Why is it important? Well for us, a lot of what we practise is to do with the long term aim of making our aikido better, softer, more controlled and controlling. it isn't about learning to snap people.

However in a genuine self defense situation - one that we haven't been able to avoid by not going to the wrong pub, in the wrong part of the wrong city - the rules of the encounter are different.

for e.g - If someone come at me with a knife and i apply an ikkyo style move and they turn their back on me, the way a lot of people do when the move is first applied, I am going to use the opportunity presented to me (exposed ribs and kidneys etc) in a way i would never actually do in a dojo (although i might point it out when training with beginners who haven't learnt to uke.) I may also choose to kick down on the side an exposed knee, or a whole range of other things that wouldn't be done in the dojo becuase they are not safe for the attacker.
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Old 03-14-2003, 08:35 AM   #14
bob_stra
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Re: Where is the street, and why does it matter?

Quote:
Drew Ames (jxa127) wrote:
So why this attraction to street fights? Why do they hold such a prominent place in our collective imagination?
The physical location has nothing to do with it. People feel alone on "the street" - separated, powerless. Whether that's a sign of the times or not, everyone wants some protection from being made to feel small and insignificant. Ergo, the test for martial arts (the great "important-izer") is in the times and places where one feels most vulnerable.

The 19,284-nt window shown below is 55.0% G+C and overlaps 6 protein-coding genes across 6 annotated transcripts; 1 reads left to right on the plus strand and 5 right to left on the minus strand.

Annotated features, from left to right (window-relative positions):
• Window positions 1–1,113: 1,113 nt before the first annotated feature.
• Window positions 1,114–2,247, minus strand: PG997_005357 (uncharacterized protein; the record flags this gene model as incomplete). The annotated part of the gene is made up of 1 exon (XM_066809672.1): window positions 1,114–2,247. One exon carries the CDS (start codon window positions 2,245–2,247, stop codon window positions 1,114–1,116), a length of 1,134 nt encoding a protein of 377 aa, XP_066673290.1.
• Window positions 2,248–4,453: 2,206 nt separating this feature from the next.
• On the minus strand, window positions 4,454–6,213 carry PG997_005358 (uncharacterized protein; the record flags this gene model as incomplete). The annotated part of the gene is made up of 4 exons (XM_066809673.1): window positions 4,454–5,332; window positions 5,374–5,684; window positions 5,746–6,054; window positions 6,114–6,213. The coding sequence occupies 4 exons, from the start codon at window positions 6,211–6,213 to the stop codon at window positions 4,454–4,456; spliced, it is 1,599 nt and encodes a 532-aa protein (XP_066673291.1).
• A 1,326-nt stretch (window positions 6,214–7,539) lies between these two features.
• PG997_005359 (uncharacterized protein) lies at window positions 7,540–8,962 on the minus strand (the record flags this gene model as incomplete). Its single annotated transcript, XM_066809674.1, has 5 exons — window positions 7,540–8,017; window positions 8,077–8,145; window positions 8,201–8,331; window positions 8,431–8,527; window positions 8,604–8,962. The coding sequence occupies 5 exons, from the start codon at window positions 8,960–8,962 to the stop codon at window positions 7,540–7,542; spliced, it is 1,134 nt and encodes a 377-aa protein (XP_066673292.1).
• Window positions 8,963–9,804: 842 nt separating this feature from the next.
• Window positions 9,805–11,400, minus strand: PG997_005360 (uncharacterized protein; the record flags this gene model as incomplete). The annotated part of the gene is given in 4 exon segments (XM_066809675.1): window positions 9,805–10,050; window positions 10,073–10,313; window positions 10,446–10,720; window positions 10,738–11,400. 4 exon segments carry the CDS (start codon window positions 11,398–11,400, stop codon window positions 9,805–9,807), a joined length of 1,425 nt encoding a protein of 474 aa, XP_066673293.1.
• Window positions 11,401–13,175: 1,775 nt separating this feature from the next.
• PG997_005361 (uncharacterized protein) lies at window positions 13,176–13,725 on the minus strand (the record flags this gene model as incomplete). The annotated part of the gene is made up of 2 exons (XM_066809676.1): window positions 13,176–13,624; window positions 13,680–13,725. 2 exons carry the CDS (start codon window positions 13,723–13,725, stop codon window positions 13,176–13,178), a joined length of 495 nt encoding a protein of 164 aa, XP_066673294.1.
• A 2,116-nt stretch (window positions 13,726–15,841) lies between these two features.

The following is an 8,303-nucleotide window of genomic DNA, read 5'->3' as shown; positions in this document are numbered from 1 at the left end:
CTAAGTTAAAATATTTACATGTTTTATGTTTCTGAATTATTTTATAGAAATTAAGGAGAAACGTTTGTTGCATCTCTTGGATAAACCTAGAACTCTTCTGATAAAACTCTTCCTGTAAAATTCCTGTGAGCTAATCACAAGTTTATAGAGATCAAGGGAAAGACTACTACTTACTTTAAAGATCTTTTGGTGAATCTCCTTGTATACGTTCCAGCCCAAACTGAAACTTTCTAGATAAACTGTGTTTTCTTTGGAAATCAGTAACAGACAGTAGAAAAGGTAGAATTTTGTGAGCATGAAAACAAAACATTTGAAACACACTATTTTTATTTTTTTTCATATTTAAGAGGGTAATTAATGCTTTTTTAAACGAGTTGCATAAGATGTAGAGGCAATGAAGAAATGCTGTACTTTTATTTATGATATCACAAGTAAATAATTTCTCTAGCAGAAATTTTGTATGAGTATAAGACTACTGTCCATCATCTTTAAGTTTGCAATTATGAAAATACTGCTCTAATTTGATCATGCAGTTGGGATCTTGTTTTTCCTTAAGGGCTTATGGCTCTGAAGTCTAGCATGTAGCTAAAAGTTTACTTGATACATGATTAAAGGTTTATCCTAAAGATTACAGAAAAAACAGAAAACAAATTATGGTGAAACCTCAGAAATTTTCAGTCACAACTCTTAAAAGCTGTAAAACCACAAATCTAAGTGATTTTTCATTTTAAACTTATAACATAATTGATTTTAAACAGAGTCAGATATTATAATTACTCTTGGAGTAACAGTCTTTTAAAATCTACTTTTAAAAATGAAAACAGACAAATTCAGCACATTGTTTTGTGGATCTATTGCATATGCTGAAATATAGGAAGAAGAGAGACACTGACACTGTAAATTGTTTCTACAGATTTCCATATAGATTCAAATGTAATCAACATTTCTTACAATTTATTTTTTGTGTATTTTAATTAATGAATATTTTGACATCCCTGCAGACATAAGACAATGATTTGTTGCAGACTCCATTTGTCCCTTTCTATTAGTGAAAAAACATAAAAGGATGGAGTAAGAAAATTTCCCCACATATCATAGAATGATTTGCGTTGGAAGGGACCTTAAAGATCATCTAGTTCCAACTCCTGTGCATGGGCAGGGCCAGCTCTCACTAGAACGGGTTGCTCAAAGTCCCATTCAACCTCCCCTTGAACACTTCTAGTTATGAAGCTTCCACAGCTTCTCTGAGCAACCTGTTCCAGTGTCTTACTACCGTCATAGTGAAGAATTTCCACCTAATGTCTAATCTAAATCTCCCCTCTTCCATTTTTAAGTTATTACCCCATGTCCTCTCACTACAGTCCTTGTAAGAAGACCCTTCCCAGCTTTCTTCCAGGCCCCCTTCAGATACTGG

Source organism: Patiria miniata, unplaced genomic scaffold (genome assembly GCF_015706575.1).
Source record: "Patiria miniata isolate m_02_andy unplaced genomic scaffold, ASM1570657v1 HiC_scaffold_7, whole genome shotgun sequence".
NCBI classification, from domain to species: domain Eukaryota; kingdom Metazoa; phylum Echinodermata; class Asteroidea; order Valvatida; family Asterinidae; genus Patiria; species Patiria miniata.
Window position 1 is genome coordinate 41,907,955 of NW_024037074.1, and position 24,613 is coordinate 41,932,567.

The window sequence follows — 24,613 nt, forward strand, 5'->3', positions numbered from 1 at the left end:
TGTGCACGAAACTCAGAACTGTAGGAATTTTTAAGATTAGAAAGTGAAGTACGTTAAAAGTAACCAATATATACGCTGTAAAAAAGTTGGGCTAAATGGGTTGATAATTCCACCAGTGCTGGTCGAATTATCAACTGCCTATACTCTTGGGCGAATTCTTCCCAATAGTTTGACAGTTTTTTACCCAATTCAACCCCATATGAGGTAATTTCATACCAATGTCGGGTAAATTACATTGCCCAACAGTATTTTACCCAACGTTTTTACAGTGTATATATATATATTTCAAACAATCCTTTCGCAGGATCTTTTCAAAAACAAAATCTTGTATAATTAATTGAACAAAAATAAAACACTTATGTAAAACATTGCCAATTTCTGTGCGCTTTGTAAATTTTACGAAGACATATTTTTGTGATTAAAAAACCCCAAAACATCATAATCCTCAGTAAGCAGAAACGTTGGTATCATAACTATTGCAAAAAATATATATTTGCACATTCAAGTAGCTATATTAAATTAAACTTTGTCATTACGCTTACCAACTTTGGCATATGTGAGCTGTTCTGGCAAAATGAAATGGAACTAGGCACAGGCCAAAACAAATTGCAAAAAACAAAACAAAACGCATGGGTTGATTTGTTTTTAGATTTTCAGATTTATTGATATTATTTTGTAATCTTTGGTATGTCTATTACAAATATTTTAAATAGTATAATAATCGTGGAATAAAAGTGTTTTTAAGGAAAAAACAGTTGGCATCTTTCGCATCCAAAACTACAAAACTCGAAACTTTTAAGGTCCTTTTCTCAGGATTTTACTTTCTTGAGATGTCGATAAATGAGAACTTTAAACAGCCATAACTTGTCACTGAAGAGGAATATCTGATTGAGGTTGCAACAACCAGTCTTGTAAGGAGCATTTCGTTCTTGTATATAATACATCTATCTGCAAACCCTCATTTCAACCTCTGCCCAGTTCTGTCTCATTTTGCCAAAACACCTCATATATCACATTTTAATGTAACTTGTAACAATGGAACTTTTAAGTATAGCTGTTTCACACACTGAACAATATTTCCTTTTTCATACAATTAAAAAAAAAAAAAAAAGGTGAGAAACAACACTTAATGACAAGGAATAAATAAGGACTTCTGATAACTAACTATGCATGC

(was there a Kewpie doll on offer for the best bit of Pop Psych?)
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Old 03-17-2003, 08:43 AM   #15
jxa127
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Thanks, everyone for the great responses. Between what we've got here and the responses to the same post at Aikido Journal's forum, I've got a lot to think about.

Warm Regards,

-Drew Ames

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Old 03-17-2003, 10:09 AM   #16
Cyrijl
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the street is life...and it matter because sometimes one's aggressor does not want to play nice. At the moment when action has to be taken, you want to feel relatively comfortable that you could survive...someone posted somewhere on this forum that it is not important if you live but how you live...no...both are important.

melior est canis vivus leone mortuo